The story behind how I acquired Petunia is here, and here, and there.
On 11/23/10, Roxanne told me that the Garmin was on order and it would be delivered in 2 weeks or maybe 3 due to the holiday.
On 11/24/10, Steve Zell told me that he hadn't returned my calls because the service manager was supposed to be handling it, and they couldn't get the nav system or the cradle. Also on the 24th, I talked to the registration people and the title people in Ohio and they still hadn't received anything BUT I could bring in the bill of sale and some other paperwork and get a 30 day temp tag from Ohio. I talked to Tracy and she said that she'd fedex copies of the papers that they'd sent to Ohio so I'd have them and that they'd arrive at my parents' house on Friday.
On Friday, nothing happened.
On Saturday (11/27/10), I called Tracy's cell phone to demand to know where the fedex package was. She checked the tracking number, and it was never shipped. So she went into the office, scanned the papers and emailed them to me. I printed them out and kept them with me. (The theory was that if I did get pulled over, I'd have proof that the registration was in process.) Also on Saturday, I moved into the Extended Stay hotel in one of the Chicago suburbs.
On 11/29/10, Tracy told me that the courier company would have the paperwork from the state the next day and would fedex it directly to me. Later that day, I talked to Roxanne, who needed to know what county in Ohio. Also on the 29th, I left a message for the guy at the dealer license place to let him know that the situation was not resolved. And I got a message from my parents saying that the fedex from the dealership arrived at their house today. Also, I started my new job.
On 12/1/10, I left several messages for them but didn't hear anything.
On 12/2/10, I talked to the registration and title people in Ohio again and learned that the registration had been completed the day before. Yay! I also got a message from Roxanne with the fedex tracking number of the registration coming to me at my new place of work.
On 12/3/10 (the day after my 60 day temp tags expired), I received the package with my registration and Ohio temp tags, with the note that my plates were being manufactured and I'd get them via fedex in the next 2 weeks.
On 12/7/10, I talked to my dad, who told me that Petunia's tags are at their house. Success! Yay! I'll pick them up when I'm home for Christmas, and I have the temp tags (which are good until 12/29/10) until then.
Now I wait and see if the dealership has the nerve to call and try to collect the additional taxes... I have been keeping track of the hours that I've spent on the phone for this, and there's a lot of them. If they call me for the taxes, I will bill them for these hours and it will be substantially more than the tax difference, and if it comes to it, I will take them to court. I am so sick of businesses pulling shit like this because they know that they will get away with it because there isn't any way for you or I to do anything about it without a significant output of time, money and energy which most of us just can't afford. At this point, I'm almost hoping they do call - I need a target for all of the rage and stress, and they'd be a handy one.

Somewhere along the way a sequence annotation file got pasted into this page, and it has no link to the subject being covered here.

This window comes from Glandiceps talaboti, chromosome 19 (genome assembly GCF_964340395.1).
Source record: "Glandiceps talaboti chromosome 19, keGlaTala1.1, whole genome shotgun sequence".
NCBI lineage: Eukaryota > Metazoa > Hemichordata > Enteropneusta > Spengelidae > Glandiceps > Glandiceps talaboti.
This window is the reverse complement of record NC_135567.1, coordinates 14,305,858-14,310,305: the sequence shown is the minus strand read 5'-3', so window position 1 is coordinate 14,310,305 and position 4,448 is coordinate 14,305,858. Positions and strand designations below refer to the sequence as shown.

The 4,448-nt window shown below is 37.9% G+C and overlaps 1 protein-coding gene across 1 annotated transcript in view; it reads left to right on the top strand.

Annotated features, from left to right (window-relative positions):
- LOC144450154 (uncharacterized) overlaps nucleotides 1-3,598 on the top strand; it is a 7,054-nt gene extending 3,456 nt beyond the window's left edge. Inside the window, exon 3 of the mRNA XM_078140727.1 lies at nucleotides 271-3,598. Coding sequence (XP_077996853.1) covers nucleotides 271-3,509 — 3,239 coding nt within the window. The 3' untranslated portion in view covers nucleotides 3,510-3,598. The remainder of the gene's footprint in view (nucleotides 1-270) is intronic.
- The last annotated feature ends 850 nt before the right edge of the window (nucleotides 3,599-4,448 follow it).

Interesting Side Note:
I need a local Nissan dealership here so I started researching the Nissan dealerships around here. I found one that did the same thing to a guy buying the vehicle from Virginia. And a lady I talked to in North Carolina went through something very similar when buying a car in Florida. I have a hard time believing that this is a coincidence. So, if you are buying a car out of state, BEWARE.
1. Get everything regarding pricing and available options in writing, preferably notarized, from someone with the authority to give it. Hint: sales guy probably doesn't have the authority.
2. Make sure writing is CLEAR. (Something scribbled on the side of the brochure = not clear.)
3. Eat BEFORE you go. Take snacks.
4. Read everything. Question anything that is not perfectly clear. (If you can't explain to someone else and have it make sense, it is not perfectly clear. Ask.)
5. Research the dealership carefully. This includes an address search! (I researched by Jones Nissan and Jones Junction, which is what all of the advertising says. The actual name of the dealership is Bel Air Nissan, and THAT is where the bad reviews live. Yes, they are operating under an alias to hide from their bad press. That never occurred to me. I will not forget in the future.)
6. Try to get something in writing from them before you leave stating that you have paid everything that you are responsible for - I don't know if this will work, but if it does, it will probably save you being called weeks later for additional fees.
7. Learned from a forum online: do not mention a lawyer unless you have one. Most dealerships will immediately stop talking to you and go straight to their lawyer. Don't try to bluff this one.
8. The Attorney General, the BBB, the corporate parent company (Nissan Corporate Customer Affairs), the finance company, the clerk of courts in Maryland and Ohio, AND the registration people in Maryland and Ohio were sympathetic, but useless to resolving the situation. I think my calling several times a day for several months helped, and I think I'd still be fighting with them had Agent Hubbart from the Maryland Dealers Licensing Department not called and snarled at them for me. So, don't forget the dealer licensing people if you have a problem.